Also see DFS

Notes

What DFS Gets Us

A depth first traversal and search algorithm can be used as an algorithmic building block for a large number of problems.

DFS gives us:

• paths
• connectivity
• cycles
• spanning trees

Specifically, we can get different things on directed vs. undirected graphs.

On an undirected graph, DFS can be used to:

• Find the path between two given vertices, or report that none exists
• Test whether a graph is connected
• Compute the spanning tree of a graph (which can, in turn, be used to bootstrap a minimum spanning tree): see Graphs/Minimum Spanning Tree
• Find the connected components of a graph
• Determine whether a graph has any cycles

On an undirected (connected) graph, to construct a spanning tree, do a DFS!

On a directed graph, DFS can be used to:

• Find a directed path between two given vertices, or report that none exists
• Determine the set of reachable vertices from a source vertex
• Test whether a graph is strongly connected
• Determine whether a graph has any cycles
• Compute the transitive closure of a graph: Graphs/Transitive Closure

On a directed graph, to discover vertices reachable from a source vertex, do a DFS! To discover cycles, do a DFS and look for back-edges!

Note that a depth-first search requires that we be able to mark vertices and/or edges are explored, and be able to test if they have been explored in O(1) time. This is easiest to do by augmenting the vertex class, but can also be done by creating a map of vertices to booleans or vertices to edges.

DFS Tree

Because of the fact that the depth-first search must proceed in an ordered manner, and cannot re-visit vertices that have already been vertices, we can think of the depth-first search as forming a tree.

A tree is a type of acyclic graph in which each vertex (node) has one ancestor and zero or more children. As we traverse the graph with a depth-first search, we are likewise forming a path in which each vertex we visit has one ancestor (the vertex preceding it, which has now been marked as visited) and zero or more children (zero if we reach a vertex that has only one outgoing edge, or if all of the vertex's edges lead to already-visited edges).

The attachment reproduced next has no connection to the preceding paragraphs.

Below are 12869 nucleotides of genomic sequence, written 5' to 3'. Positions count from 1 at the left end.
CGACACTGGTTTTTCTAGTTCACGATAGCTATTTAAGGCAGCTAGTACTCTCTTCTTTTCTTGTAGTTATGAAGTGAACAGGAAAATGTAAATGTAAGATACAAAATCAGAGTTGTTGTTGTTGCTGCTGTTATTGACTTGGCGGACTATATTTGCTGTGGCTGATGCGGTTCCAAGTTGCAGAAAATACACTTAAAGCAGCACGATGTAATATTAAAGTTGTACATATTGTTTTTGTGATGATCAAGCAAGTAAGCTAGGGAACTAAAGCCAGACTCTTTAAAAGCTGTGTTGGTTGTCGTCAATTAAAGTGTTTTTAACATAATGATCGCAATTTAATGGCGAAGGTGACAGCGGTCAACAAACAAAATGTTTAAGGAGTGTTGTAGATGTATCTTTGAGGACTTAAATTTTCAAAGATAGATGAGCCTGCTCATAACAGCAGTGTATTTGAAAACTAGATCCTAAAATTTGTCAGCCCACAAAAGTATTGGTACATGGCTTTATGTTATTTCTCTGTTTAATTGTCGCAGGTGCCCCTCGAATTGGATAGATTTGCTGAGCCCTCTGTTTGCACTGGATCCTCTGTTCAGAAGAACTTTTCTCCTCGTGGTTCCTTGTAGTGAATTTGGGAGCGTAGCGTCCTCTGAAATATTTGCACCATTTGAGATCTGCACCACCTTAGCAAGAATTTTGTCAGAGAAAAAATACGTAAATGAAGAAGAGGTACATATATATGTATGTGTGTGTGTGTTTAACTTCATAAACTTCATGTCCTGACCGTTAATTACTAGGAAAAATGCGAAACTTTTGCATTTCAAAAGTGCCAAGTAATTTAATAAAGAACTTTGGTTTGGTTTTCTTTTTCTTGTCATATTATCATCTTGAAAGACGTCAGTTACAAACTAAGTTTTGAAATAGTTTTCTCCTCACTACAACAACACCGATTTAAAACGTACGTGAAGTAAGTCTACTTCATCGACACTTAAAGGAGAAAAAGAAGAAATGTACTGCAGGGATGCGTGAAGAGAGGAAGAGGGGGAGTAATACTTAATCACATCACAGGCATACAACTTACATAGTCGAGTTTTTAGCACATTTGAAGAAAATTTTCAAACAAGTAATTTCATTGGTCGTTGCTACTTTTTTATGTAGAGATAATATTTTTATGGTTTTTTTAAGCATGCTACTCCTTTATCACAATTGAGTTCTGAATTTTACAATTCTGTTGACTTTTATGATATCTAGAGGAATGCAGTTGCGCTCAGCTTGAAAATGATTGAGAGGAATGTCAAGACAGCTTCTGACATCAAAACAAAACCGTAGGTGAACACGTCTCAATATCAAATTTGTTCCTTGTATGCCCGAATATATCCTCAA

Like a tree, we can wind up with branches when we reach a "dead end" (a leaf node of the DFS tree) and have to backtrack to prior vertices (ancestor nodes in the DFS tree).

See #Edge Classification section below for full explanation, but here is an example of a DFS tree:

Pseudocode

Pseudocode for a recursive depth-first search follows.

Construct DFS Tree

This function constructs the DFS tree by assembling a collection of pairs of vertices v and the discovery edges e that led to the vertex. This collection can be used to reconstruct paths (see next section). This DFS function takes two arguments: a graph G, and a vertex u from which to begin the depth-first search. The DFS function returns a collection of vertices that are reachable from u.

```# Does a depth first search on graph G starting from vertex u
# Results in a collection of vertices reachable from vertex u,
# in the form of (v,e) pairs (vertex v reachable from vertex u via edge e)

def DFS(G, u):
mark vertex u as visited
for each outgoing edge e = (u,v) of u:
if vertex v not visited:
mark vertex v as visited via edge e
call DFS(G,v)
```

There are (at least) two methods for tracking which vertices have been visited: